William Charles Fischer was born on October 11, 1930, in Wausau, Wisconsin and died on October 30, 2018.
He was an expert baseball pitcher.
Bill Fischer played in Major League Baseball from 1956 to 1964 for the Chicago White Sox, Detroit Tigers, Washington Senators, Kansas City Athletics, and Minnesota Twins.
Later, Bill was a long-term pitching mentor for three MLB clubs.
Bill Fischer stood 6′ (183 cm) tall, weighed 190 pounds (86 kg) and tossed and batted right-gave.
As a pitcher, he won 45 recreations and lost 58 (.437), with a vocation earned run normally of 4.34.
Fischer showed up in 281 diversions, beginning 78, and arranged 16 finish amusements and 13 spares.
He made his introduction on April 21, 1956, with the Chicago White Sox.
Fischer was exchanged alongside Tito Francona to the Detroit Tigers for Ray Boone and Bob Shaw (1958).
Fischer was in the long run asserted by the Washington Senators, who exchanged him back to Detroit in 1960 for Tom Morgan.
He was later exchanged to the Kansas City Athletics with Ozzie Virgil for Gerry Staley and Reno Bertoia.
There, he set a noteworthy association record that still stands by pitching 841⁄3 back to back innings without issuing a stroll in 1962.
This didn’t keep Fischer in Kansas City for long, be that as it may.
After one more season with the A’s, the Minnesota Twins drafted Fischer in the Rule 5 draft in 1963, and he finished up his major association vocation with the club, spending a couple of months of the 1964 season on the idle rundown as a Minnesota scout.
The White Sox marked Fischer as a functioning player and free operator following his spell with the Twins, yet he stayed away forever to the majors and was discharged by the White Sox in 1968.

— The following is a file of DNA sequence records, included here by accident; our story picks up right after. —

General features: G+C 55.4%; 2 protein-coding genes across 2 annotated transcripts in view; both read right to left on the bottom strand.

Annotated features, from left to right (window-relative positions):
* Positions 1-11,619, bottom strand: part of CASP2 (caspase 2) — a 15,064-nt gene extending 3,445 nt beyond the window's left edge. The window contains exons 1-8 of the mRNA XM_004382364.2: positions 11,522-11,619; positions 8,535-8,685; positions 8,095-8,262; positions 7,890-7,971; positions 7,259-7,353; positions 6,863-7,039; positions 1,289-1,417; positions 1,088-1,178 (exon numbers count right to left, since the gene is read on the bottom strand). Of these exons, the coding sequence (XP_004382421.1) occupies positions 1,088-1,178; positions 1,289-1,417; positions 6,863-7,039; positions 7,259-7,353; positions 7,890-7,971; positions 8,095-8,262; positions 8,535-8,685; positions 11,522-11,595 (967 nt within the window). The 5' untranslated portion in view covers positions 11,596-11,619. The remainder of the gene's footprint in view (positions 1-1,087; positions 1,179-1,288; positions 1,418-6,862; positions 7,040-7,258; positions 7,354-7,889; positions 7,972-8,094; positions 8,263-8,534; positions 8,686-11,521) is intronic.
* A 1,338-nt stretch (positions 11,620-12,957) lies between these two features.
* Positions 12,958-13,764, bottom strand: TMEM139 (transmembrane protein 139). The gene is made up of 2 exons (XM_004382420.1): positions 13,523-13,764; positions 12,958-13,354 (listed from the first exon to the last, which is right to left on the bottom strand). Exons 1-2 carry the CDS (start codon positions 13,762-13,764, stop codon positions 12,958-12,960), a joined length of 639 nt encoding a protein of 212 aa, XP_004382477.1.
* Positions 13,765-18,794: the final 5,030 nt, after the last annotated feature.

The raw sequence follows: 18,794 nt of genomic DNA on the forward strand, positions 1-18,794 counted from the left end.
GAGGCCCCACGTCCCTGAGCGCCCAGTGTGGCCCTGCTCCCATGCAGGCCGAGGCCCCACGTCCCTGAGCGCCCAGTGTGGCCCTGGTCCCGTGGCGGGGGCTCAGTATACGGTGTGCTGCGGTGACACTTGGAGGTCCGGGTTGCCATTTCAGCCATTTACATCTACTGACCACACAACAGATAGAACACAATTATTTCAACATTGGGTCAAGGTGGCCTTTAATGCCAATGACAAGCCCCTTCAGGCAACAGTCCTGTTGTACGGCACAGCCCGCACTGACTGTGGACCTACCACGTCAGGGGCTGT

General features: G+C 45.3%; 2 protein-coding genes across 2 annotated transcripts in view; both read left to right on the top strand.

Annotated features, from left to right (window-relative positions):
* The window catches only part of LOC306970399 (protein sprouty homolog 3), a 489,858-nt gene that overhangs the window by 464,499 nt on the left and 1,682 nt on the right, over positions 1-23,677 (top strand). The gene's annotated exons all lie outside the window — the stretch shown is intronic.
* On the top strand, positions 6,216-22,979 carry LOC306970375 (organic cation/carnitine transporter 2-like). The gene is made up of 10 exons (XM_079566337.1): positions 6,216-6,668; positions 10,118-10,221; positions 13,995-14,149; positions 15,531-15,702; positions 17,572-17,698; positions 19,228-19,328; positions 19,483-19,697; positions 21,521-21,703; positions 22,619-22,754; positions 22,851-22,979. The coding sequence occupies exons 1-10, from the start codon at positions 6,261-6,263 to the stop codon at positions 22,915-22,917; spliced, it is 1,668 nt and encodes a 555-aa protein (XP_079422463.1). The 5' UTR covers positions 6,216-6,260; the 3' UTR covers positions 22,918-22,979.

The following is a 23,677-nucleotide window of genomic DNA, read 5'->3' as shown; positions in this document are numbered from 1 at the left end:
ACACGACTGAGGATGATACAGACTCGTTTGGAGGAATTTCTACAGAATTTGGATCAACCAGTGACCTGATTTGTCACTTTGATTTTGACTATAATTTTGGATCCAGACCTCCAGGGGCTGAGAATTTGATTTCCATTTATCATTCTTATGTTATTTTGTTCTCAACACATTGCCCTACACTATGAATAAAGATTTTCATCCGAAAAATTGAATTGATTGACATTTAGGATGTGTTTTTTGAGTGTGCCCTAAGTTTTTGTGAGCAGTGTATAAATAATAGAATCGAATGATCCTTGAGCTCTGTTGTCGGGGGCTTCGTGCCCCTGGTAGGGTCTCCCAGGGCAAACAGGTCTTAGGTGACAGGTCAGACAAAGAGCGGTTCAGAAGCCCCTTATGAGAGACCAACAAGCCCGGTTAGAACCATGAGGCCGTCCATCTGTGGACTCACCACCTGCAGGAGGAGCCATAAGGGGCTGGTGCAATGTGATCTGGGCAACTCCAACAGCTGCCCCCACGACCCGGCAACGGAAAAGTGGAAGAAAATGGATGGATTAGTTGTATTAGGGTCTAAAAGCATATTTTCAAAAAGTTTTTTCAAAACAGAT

In 1968, he joined the juvenile Kansas City Royals as a scout, starting his relationship with future Baseball Hall of Fame official John Schuerholz.
In spite of the fact that Fischer never was MLB pitching mentor of the Kansas City club, he held that post with the Cincinnati Reds (1979– 83), Boston Red Sox (1985– 91) and Tampa Bay Devil Rays (2000– 01).
At Boston, he was a most loved of star right-hander Roger Clemens.
After his terminating by the Red Sox, he rejoined Schuerholz with the Atlanta Braves as the Braves’ small time pitching organizer and pitching mentor of Triple-A Richmond (1992– 99; 2004– 06).
Fischer entered the 2017 baseball season still dynamic in the game.
Fischer rejoined the Royals in 2007 as small-time pitching facilitator and unique partner for player advancement, and 2018 denoted his 68th season in expert baseball as the club’s senior pitching consultant.
Fischer passed away at 88 years old.